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Irina Slav

Irina Slav

Irina is a writer for Oilprice.com with over a decade of experience writing on the oil and gas industry.

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Offshore’s Next Big Headache: Breakable Bolts

The phrase “deepwater well” still makes a lot of people shiver, even six years after the Deepwater Horizon disaster that caused the worst oil-related environmental catastrophe in history. That blowout in the Macondo well in April 2010 resulted in 11 human casualties and almost 5 million barrels of crude being released into the water. One of the reasons for the huge spill was a malfunction in the blowout preventer of the well.

Now it has emerged that faulty bolts in offshore oil well equipment are something of an epidemic, threatening another major disaster.

GE was the first to raise the alarm, baffled that the bolts it uses in the equipment it sells to E&Ps for offshore operations corrode and sometimes snap with no apparent reason, threatening to spill oil. An investigation into the matter was launched back in 2013 by the Department of the Interior, and it soon turned out that the problem is not limited to GE equipment. It’s not new either – evidence of faulty bolts goes back to 2003.

Interior Department officials told The Wall Street Journal that bolts used by GE competitors including Schlumberger and National Oilwell Varco, and like GE’s, produced by subcontractors, are also prone to snapping. The bolts in question are thought to be in an estimated 2,400 platforms just in the Gulf alone.

So far, thankfully, no oil spills have occurred, but the faults have cost the companies operating the faulty equipment some serious cash. Carrying out stack pulls—a process that is necessary to replace many of the bolts—requires shutting down oil wells, sometimes for weeks— is no cheap matter. Related: Has Google Overtaken Tesla In The Self-Driving Car Race?

The problem took a while to surface because, for now, oil well operators are not under any obligation to report faulty equipment unless it leads to a spill. This, however, is about to change very soon.

On 28 July, new safety regulations come into force, prompted by the 2010 disaster. The regulations include stricter design requirements for offshore well equipment as well as more stringent reporting rules. E&Ps will now have to report on bolt failures they discover during regular maintenance sessions.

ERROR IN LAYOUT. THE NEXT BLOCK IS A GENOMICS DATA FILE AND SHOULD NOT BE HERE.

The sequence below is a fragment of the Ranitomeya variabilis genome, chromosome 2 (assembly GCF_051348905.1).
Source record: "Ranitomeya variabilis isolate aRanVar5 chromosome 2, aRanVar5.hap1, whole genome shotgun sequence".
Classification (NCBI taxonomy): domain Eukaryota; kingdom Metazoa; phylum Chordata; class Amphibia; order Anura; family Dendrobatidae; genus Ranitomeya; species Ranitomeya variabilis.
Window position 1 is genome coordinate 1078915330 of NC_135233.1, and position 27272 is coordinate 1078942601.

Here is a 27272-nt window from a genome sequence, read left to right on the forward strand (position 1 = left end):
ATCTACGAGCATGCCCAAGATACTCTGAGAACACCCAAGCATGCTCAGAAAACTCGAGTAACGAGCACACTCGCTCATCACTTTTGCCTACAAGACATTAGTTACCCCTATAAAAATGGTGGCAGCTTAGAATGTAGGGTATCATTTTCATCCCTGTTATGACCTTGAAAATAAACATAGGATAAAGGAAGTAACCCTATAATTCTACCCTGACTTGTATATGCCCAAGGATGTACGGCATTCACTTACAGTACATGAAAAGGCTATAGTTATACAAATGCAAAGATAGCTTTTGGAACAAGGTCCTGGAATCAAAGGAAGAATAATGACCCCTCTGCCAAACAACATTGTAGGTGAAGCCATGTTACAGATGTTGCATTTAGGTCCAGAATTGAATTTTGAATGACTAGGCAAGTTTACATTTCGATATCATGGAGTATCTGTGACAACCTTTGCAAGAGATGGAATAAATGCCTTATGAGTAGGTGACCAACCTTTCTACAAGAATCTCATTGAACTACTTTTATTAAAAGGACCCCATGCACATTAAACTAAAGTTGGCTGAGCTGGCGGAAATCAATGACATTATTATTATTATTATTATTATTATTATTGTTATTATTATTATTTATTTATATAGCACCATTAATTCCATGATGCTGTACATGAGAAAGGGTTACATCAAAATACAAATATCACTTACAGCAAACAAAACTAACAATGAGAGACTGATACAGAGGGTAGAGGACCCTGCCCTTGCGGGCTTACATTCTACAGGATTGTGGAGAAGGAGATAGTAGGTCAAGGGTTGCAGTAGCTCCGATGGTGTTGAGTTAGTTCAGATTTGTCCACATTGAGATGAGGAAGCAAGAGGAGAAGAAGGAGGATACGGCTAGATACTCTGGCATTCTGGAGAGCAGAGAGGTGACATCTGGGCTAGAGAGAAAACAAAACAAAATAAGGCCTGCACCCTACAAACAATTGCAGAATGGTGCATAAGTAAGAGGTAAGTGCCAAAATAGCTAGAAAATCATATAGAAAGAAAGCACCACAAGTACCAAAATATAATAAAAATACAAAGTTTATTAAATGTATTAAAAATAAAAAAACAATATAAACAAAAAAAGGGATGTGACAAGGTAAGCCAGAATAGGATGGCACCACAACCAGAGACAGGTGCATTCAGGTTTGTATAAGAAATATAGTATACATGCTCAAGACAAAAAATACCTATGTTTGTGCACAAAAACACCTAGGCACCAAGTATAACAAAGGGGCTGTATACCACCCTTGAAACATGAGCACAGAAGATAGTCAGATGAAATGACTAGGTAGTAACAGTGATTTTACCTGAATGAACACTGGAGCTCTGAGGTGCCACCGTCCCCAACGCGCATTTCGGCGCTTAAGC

At the same time, the Bureau of Safety and Environmental Enforcement is working with drillers, bolt makers and American Petroleum Institute to raise the quality standards of the hardware used in well equipment. Issues addressed include hardness and coating, as well as assembly and installation guidelines.

It’s sheer luck that nothing has happened because of faulty bolts, given that there are 2,400 platforms in the Gulf of Mexico. Nothing, that is, aside from the Deepwater Horizon catastrophe, of course. Now that this greater level of responsibility is being stipulated in official regulations, there’s reason to hope the risk of another huge environmental and economic tragedy will be reduced. Related: Iran Aims To Double Oil Exports, These Are The Hurdles

The industry, including ExxonMobil, has complained about the new regulations, saying they will be very costly and will result in a greater—rather than smaller—risk of new blowouts, “by wresting decision-making from on-site engineers with decades of experience,” Bloomberg reported at the time. BP also argued that some of the rules will increase risk: for instance, the proposal to cement the area around the steel pipe that lines an offshore well could create circumstances conducive to the formation of air pockets that would lead to cracks.

The industry’s criticism could be completely legitimate. On the other hand, it could be an attempt to reverse the changes because they will indeed be costly. Though government estimates put these at $1 billion over ten years, Exxon projected the costs to be $25 billion, and an API-commissioned analysis by Quest Offshore and Blade Energy Partners put the figure even higher, at $31.8 billion.

BP’s credibility has been seriously compromised after 2010, and Exxon’s environmental record is also far from crystal clear. Even so, they may have a solid reason to criticize the new regulations. The government, however, cannot just take these criticisms at face value and drop the changes. If the costs turn out to be impossible to handle by the E&Ps and they are forced to curb drilling, then that would be even better from an environmental perspective – the risks of an oil spill are lower when there are fewer wells.

By Irina Slav for Oilprice.com:




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  • Colin Macdonald on July 19 2016 said:
    The Macondo disaster had nothing to do with bolt failure and stemmed from the failure of at least 5 barriers of safety. With 2400 platforms in the Gulf and many thousands more the absence of any major offshore accident due to this mechanism is surely more than luck. Probably because no flange has ever failed because of a single bolt shearing.
    The 12 casualties on Macondo were actually fatalities, and this is tragic. There have however been more fatalities in helicopter crashes in the last 20years, they don't receive the appellation "disaster" because more importantly no seabirds died, only poor benighted oil workers. In fact there seems to have been no long environmental impact from Macondo either.
    As Exxon says leave it to the engineers to decide whether something is safe, not the legislature.

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